Dragonfly visual neurons selectively attend to features in naturalistic scenes [article]

BJE Evans, JM Fabian, DC O'Carroll, SD Wiederman
2020 bioRxiv   pre-print
AbstractAerial predators, such as the dragonfly, determine the position and movement of their prey even when embedded in natural scenes. This task is likely supported by a group of optic lobe neurons with responses selective for moving targets of less than a few degrees. These Small Target Motion Detector (STMD) neurons are tuned to target velocity and show profound facilitation in responses to targets that move along continuous trajectories. When presented with a pair of targets, some STMDs
more » ... petitively select one of the alternatives as if the other does not exist.Here we describe intracellular responses of STMD neurons to the visual presentation of many potential alternatives within cluttered environments comprised of natural scenes. We vary both target contrast and the background scene, across a range of target and background velocities. We find that background motion affects STMD responses indirectly, via the competitive selection of background features. We find that robust target discrimination is limited to scenarios when the target velocity is matched to, or greater than, background velocity. Furthermore, STMD target discriminability is modified by background direction. Backgrounds that move in the neuron's anti-preferred direction result in the least performance degradation.Significance StatementBiological brains solve the difficult problem of visually detecting and tracking moving features in cluttered environments. We investigated this neuronal processing by recording intracellularly from dragonfly visual neurons that encode the motion of small moving targets subtending less than a few degrees (e.g. prey and conspecifics). However, dragonflies live in a complex visual environment where background features may interfere with tracking by reducing target contrast or providing competitive cues. We find that selective attention towards features drives much of the neuronal response, with background clutter competing with target stimuli for selection. Moreover, the velocity of features is an important component in determining the winner in these competitive interactions.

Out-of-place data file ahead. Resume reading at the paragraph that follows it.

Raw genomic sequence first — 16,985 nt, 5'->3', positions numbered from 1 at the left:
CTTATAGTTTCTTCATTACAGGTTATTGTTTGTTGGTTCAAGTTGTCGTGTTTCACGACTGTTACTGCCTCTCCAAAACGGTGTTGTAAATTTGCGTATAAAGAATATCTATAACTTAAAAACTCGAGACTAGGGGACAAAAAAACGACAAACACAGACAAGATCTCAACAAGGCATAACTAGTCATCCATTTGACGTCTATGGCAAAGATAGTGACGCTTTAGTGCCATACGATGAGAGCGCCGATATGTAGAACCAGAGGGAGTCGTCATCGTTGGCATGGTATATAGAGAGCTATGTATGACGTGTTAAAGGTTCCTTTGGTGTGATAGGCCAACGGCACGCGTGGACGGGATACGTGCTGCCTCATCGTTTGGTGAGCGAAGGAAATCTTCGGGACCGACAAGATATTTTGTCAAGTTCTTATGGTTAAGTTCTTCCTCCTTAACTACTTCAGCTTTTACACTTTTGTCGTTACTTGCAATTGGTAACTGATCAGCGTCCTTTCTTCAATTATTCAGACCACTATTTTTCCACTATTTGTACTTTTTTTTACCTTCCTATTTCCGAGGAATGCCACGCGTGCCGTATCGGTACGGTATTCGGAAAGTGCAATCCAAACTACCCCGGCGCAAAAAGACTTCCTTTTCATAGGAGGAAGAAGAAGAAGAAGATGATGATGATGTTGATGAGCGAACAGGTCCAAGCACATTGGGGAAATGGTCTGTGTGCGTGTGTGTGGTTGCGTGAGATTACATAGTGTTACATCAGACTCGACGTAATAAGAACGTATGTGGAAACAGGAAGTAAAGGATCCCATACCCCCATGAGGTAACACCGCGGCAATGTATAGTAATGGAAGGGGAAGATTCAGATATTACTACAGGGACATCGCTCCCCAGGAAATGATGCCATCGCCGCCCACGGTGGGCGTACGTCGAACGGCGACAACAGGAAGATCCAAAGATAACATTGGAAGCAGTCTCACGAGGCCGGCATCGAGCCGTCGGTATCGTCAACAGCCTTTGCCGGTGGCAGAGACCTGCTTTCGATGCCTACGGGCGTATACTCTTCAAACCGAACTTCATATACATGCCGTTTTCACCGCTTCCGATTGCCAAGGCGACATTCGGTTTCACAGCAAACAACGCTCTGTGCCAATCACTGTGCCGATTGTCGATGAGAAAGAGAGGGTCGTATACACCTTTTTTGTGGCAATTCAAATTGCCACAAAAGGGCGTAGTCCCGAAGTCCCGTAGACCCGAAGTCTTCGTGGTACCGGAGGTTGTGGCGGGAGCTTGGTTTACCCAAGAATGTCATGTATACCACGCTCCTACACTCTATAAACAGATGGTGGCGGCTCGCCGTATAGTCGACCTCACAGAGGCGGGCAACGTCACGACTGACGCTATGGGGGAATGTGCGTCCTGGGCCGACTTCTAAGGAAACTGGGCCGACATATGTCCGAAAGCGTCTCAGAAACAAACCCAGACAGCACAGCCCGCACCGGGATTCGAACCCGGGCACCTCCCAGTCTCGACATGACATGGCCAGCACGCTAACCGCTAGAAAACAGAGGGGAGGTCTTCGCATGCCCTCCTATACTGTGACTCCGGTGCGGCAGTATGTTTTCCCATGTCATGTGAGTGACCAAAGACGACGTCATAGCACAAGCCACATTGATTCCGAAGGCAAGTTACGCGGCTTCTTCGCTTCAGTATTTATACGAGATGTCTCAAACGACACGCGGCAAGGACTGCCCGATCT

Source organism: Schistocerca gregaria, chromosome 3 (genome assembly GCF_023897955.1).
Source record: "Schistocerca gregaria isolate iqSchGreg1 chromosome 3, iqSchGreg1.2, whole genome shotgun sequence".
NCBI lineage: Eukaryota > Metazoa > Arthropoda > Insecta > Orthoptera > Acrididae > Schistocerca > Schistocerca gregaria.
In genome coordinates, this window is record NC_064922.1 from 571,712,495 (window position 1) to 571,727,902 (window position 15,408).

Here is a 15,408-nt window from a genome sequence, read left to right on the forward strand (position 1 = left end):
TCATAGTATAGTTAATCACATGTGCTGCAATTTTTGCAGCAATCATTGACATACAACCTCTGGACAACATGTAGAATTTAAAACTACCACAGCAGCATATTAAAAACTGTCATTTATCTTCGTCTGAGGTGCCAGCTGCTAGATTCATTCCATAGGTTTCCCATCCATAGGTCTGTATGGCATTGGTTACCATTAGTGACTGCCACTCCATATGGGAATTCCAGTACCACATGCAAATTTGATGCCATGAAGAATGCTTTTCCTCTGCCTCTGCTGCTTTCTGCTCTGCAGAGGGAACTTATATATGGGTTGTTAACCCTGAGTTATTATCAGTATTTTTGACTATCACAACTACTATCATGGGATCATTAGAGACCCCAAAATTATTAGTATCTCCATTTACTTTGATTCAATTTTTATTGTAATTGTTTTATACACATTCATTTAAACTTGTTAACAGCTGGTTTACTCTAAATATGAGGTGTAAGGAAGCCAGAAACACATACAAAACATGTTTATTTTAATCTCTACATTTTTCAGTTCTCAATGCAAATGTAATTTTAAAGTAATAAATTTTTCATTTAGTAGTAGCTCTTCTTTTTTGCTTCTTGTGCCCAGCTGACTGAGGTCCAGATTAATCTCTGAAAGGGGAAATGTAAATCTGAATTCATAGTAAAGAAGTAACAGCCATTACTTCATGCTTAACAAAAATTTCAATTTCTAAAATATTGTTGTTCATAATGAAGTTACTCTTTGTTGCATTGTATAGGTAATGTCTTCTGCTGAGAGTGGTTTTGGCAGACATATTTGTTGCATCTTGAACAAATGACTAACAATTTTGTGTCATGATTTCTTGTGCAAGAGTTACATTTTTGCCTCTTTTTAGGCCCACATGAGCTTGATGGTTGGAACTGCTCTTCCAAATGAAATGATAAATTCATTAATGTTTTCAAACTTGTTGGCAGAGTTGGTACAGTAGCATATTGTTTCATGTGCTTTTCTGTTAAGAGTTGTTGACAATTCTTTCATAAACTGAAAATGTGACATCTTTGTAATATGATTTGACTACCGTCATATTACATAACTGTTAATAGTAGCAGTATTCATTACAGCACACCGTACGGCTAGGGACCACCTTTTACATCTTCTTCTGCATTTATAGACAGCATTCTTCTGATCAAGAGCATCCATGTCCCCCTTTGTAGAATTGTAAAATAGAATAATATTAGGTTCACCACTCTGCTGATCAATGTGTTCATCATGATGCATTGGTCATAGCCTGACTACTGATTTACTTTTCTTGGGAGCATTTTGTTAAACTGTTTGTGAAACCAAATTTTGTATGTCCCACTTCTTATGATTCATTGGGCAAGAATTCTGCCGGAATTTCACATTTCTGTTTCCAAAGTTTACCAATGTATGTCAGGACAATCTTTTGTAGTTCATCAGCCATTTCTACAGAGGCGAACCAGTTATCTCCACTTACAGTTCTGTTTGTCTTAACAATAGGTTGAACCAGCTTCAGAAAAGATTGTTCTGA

doi:10.1101/2020.09.14.297374 fatcat:a7pcbnhtabhi7iofzhllwtbtrq